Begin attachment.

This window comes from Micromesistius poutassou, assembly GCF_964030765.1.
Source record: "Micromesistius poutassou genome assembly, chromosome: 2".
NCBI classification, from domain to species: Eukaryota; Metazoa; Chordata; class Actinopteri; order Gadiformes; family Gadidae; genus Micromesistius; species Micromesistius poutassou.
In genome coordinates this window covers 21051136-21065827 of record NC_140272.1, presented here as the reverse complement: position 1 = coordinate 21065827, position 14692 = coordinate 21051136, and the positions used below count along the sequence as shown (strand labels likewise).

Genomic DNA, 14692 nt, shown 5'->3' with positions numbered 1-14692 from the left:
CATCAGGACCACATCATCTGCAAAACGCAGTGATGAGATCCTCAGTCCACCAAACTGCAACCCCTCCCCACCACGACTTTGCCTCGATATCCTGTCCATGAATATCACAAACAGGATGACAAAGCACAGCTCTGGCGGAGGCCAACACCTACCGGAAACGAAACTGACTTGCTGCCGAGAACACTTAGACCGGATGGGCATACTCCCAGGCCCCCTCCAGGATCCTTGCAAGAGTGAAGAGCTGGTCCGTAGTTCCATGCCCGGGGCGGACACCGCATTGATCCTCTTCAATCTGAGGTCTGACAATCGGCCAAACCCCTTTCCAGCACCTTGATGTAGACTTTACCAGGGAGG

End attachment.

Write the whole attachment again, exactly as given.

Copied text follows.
This window comes from Micromesistius poutassou, assembly GCF_964030765.1.
Source record: "Micromesistius poutassou genome assembly, chromosome: 2".
NCBI classification, from domain to species: Eukaryota; Metazoa; Chordata; class Actinopteri; order Gadiformes; family Gadidae; genus Micromesistius; species Micromesistius poutassou.
In genome coordinates this window covers 21051136-21065827 of record NC_140272.1, presented here as the reverse complement: position 1 = coordinate 21065827, position 14692 = coordinate 21051136, and the positions used below count along the sequence as shown (strand labels likewise).

Genomic DNA, 14692 nt, shown 5'->3' with positions numbered 1-14692 from the left:
CATCAGGACCACATCATCTGCAAAACGCAGTGATGAGATCCTCAGTCCACCAAACTGCAACCCCTCCCCACCACGACTTTGCCTCGATATCCTGTCCATGAATATCACAAACAGGATGACAAAGCACAGCTCTGGCGGAGGCCAACACCTACCGGAAACGAAACTGACTTGCTGCCGAGAACACTTAGACCGGATGGGCATACTCCCAGGCCCCCTCCAGGATCCTTGCAAGAGTGAAGAGCTGGTCCGTAGTTCCATGCCCGGGGCGGACACCGCATTGATCCTCTTCAATCTGAGGTCTGACAATCGGCCAAACCCCTTTCCAGCACCTTGATGTAGACTTTACCAGGGAGG